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In 2000, 5,693 homeruns were hit in Major League Baseball, up from 3,087 in 1980. Barry Bonds weighed 185 pounds in 1986 and stayed within five pounds of that through 1996, increased to 206 pounds in 1998, and reached 228 pounds in 2001. He hit a homerun one out of every 16 at bats from 1986 to 1997, then hit a homerun one out of every 9 at bats from 1998 to 2005. Numerous other sluggers of that era share similar stories. As a testament of our ability to see data and collectively look in the wrong direction, there were numerous reports during this time period alleging that “the baseball was juiced”.
Likewise, current concerns about inflation seem to miss the bigger and more disconcerting story. Recent inflation numbers are certainly elevated, caused in part by low inflation in 2020 and current supply chain challenges from Covid-19. While inflation expectations have accelerated compared to last year, they remain within established historical ranges based on US Treasury market yields.
The more pressing concern, however, is low real interest rates. Nominal interest rates have been suppressed since the expansion of the Federal Reserve’s balance sheet in response to the Global Financial Crisis (GFC) in 2009.
For well over a decade, investors in 5-year US Treasury bonds experienced negative real yields. Investors who could tolerate more duration experienced only 41 basis points of average real yield from 10-year US Treasuries over this same period. This is approximately a 160-basis point reduction in real yields between the two time periods, across tenors.
These outcomes seem to coincide with the increase in the Federal Reserve’s balance sheet as the Fed began buying bonds in response to the GFC.
This relationship becomes clearer in the following scatterplot. The size of the Federal Reserve Balance sheet explains 70% of the level of 10-year US Treasury real interest rates. While this drops to 44.0% if the pre-GFC data is excluded, this is still a compelling result for a single variable.
Before the GFC, the Fed’s balance sheet was below $1 T. It is now $8.45 T. Based on a regression line, 10-year US Treasury real yields went to 0% or below when the Fed’s balance sheet reached $5 T, as seen in Chart 4. The 5-year Treasury real yield went to 0% or below around $4 T (excluded from chart for brevity).
Looking at the solid red line on Chart 3 , the Fed stayed in the financial markets for a long time during the protracted recovery from the GFC. Disaggregating the Fed’s balance sheet into five periods helps parse out the data. Even when the Fed decided to reduce the size of its balance sheet, it only declined by 3% per year, which might indicate a lack of appetite to substantially exit markets.
If the 3% rate of decline is indicative of how the Fed will behave in the future and we take the scatter plot above at face value, future real interest rates are worrisome. If the Fed were to reverse course today and start shrinking its balance sheet by 3% per year, real interest rates on 10-year US Treasuries would be negative for 17 years, real interest rates on 5-year US Treasuries would be negative for 24 years, and the Fed’s balance sheet would be above pre-GFC levels for nearly 70 years. These calculations assume that there is no further expansion of the Fed’s balance sheet in response to future economic crises, which seems optimistic.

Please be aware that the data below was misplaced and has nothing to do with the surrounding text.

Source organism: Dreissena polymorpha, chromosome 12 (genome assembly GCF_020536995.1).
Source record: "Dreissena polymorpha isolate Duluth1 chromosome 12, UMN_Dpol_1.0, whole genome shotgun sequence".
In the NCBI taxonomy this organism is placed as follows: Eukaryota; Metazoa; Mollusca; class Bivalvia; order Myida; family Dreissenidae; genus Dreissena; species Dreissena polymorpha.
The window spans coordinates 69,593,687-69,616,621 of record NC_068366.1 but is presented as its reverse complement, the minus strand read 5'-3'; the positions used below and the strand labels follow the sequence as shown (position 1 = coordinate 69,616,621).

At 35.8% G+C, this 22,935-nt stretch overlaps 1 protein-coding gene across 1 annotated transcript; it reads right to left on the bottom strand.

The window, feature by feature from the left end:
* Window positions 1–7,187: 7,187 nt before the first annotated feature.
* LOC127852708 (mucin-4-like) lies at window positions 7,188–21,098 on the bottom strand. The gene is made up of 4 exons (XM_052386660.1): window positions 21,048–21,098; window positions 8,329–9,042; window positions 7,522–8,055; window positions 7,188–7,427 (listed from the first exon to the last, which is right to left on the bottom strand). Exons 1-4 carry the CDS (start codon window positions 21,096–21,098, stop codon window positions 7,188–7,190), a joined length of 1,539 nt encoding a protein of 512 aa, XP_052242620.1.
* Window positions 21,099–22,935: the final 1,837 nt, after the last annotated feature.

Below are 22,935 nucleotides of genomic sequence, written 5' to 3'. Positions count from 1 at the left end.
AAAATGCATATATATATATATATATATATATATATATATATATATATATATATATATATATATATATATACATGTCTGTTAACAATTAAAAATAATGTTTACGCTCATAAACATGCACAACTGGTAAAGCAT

Cardinal does not claim to predict the Fed’s behavior or the future path of interest rates; however, this analysis causes concern that low or negative real rates could be a reality for a protracted period of time.
While elevated inflation is a relatively new concern, industry can react and adjust to inflation by shifting production or purchasing patterns. Furthermore, some level of inflation can be beneficial. The Fed’s intervention in markets, on the other hand, has been impacting real rates for over a decade with no change in sight.
Reversing course at the Fed could be disruptive to valuations and the economy, which would require our leaders to demonstrate both strength of character and political resolve to focus on what is best for the long-term health of the economy. The past 13 years show that this is unlikely. For further proof, note that the Treasury Department continues to sweep all profits from Fannie Mae and Freddie Mac even though the mortgage crisis is a distant memory.
Even more worrisome, has the US economy gotten to the point that it only works with substantial government ownership of assets?
In our view, the risks which cause the most concern depend on your time horizon:
- Short term: inflation
- Intermediate term: negative real yields
- Long term: government ownership of assets
Matt Padberg joined Cardinal in 2006. Matt’s primary responsibilities are client service and research. Prior to joining Cardinal, Matt worked for Transcend Financial Advisors performing turnaround and M&A consulting for small and large clients.
1. Capital News Service Maryland (www.cnsmaryland.org)
2. Time Magazine, “The Evolution of Barry Bonds”, July 4, 2007
5. This is based on comparisons of nominal and real US Treasury yields from www.treasury.gov.
7. While the government does not technically own the Federal Reserve, the US government receives the Fed’s profits and that feels a lot like ownership.